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reviews restaurants asian chopstix houston chinatown food foodie online magazine
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reviews restaurants asian chopstix houston chinatown food foodie online magazine
reviews restaurants asian chopstix houston chinatown food foodie online magazine reviews restaurants asian chopstix houston chinatown food foodie online magazine
reviews restaurants asian chopstix houston chinatown food foodie online magazine
reviews restaurants asian chopstix houston chinatown food foodie online magazine
reviews restaurants asian chopstix houston chinatown food foodie online magazine
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reviews restaurants asian chopstix houston chinatown food foodie online magazine
reviews restaurants asian chopstix houston chinatown food foodie online magazine reviews restaurants asian chopstix houston chinatown food foodie online magazine
reviews restaurants asian chopstix houston chinatown food foodie online magazine
reviews restaurants asian chopstix houston chinatown food foodie online magazine chefmo@chopstixhouston.com
Chef Mo is an internationally traveling retired chef from Hong Kong, China. His many experiences in life has given him plenty of metaphors to cooking. He specializes in Chinese dishes, but he also prepares dishes from other cultures as well. Chef Mo resides with his wife, lovely daughter and loyal dog in Hong Kong.
reviews restaurants asian chopstix houston chinatown food foodie online magazine
reviews restaurants asian chopstix houston chinatown food foodie online magazine In the summer of 1967, I was an eager young man with dreams of becoming a bank manager. A youth filled with obedience and hard work had paid off, just like my father and mother told me it would. Hong Kong was proud of turning into a Westernized society, but we held on to our traditional Chinese principals of respect and values. I was very proud to be living in this city. Every morning I would wear my freshly pressed suits and carry my briefcase on my way to work. Our unit was humble, but we all knew each other like family on the 60 floors. I would pass by a nice old man who was half-blind, cutting ground beef just outside his opened screen door. "Skinny Mo. Going to work?" he would ask. It was a rhetorical question which I only needed to answer with a smile. I was 16 years old. The rest of my life had been mapped out for me.

One of those summer mornings, the Wong family from floor 18 had moved out and a new family had moved in. It was a large family, but I fell in love with their eldest daughter, Lai. She was very opinionated and an activist among world politics. I was intimidated by her so it made me shy and nervous. But this did not stop the opportunist Kelvin from taking pursuit. Kelvin was another young man from our building. He was one of those new type of Hong Kong guys who had an English name and listened to English music. He worked at the Vitasoy factory and spent all his money on funny clothes. Naturally, Lai was impressed by his confidence and found him interesting. My world became shattered. Even though I worked hard and listened to my parents and authorities, I had nothing interesting to share with Lai.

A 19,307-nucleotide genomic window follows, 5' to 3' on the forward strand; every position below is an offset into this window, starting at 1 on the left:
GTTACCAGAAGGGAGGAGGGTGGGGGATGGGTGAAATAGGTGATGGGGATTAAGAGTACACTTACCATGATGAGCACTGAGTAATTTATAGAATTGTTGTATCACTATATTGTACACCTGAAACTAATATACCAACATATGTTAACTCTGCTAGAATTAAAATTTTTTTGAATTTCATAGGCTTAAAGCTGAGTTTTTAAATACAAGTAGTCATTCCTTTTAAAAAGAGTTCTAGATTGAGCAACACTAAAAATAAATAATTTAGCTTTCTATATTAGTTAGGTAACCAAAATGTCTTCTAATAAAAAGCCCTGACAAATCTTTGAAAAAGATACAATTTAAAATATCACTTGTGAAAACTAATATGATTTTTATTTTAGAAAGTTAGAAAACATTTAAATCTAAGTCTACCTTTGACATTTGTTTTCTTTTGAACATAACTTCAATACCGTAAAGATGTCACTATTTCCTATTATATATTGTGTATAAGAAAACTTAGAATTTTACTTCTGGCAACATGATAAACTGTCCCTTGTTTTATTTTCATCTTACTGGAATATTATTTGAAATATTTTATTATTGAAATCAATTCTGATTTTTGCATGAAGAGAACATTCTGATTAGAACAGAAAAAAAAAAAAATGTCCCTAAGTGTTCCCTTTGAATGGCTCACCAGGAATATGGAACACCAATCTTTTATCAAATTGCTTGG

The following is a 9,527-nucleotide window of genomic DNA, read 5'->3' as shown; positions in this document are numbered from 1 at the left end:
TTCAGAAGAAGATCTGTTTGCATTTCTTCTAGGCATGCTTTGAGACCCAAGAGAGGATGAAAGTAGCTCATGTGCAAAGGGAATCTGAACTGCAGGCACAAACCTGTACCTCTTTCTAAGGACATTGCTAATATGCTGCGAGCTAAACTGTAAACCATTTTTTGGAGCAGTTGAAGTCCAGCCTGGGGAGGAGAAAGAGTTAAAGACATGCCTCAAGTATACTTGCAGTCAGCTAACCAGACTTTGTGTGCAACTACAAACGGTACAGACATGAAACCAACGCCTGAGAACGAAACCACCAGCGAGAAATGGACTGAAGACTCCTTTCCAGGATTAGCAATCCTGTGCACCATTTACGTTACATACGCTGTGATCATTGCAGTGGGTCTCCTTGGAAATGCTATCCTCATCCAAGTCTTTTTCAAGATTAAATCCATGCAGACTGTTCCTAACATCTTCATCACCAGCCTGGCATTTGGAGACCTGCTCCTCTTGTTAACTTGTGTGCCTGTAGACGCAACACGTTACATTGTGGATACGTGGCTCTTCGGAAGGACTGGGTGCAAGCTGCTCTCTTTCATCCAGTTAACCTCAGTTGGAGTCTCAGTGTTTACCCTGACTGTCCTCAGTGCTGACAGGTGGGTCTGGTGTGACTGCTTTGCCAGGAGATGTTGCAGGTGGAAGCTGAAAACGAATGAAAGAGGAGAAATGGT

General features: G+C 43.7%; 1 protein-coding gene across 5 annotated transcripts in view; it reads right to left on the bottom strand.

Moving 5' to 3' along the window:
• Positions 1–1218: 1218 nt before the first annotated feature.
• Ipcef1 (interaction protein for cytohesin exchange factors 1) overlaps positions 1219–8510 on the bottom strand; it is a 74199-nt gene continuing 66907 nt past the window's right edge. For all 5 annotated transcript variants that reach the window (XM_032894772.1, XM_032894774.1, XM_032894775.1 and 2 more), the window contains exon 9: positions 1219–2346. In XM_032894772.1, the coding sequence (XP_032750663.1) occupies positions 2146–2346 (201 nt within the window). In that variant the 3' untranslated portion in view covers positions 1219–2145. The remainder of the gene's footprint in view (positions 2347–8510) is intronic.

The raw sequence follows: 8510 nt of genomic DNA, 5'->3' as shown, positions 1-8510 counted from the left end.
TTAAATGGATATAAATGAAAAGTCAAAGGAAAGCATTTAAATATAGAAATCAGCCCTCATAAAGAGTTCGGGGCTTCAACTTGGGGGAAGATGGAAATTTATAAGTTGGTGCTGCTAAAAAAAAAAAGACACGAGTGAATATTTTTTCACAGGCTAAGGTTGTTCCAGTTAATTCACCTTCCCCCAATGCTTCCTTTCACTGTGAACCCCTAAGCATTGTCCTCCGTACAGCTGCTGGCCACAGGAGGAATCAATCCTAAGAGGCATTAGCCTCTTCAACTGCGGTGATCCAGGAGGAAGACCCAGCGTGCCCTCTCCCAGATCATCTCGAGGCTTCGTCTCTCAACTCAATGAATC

reviews restaurants asian chopstix houston chinatown food foodie online magazine

"Why are you so sad, Skinny Mo?", asked the half-blind old man when he saw me looking at the stars from our building's corner. He was cooking something delicious and he liked chopping meat outside his screen door like always. I told him about my love for Lai, but her interest for Kelvin. Kelvin knew so many things, especially about Western life. He was not rich and I was not rich, but he spent a lot of time reading magazines and watching foreign films. What was I supposed to do? I was just a relic from the past. What good was being respectful and obedient when I could not win the one I love?

"Skinny Mo. You should never be ashamed of being respectful and obedient. But I agree that you will have to be more interesting. You say this young lady of yours has interest in foreign things? Let me tell you, the secret to winning a woman's heart is through gourmet. Everyone in Hong Kong knows how to cook, but there are only a few who can achieve gourmet status. I may not look like much today, Skinny Mo, but when I was younger I was an amazing chef. I've served through the occupation of Japanese forces and served Western foreign embassies. One, in particular, won over a Western ambassador and his wife. It is a love potion dish created by Chinese immigrants in Hawaii. If it's good enough for them, it will surely win you the heart of this young lady. I shall write the ingredients on a list and you will bring them to me tomorrow," said the old man.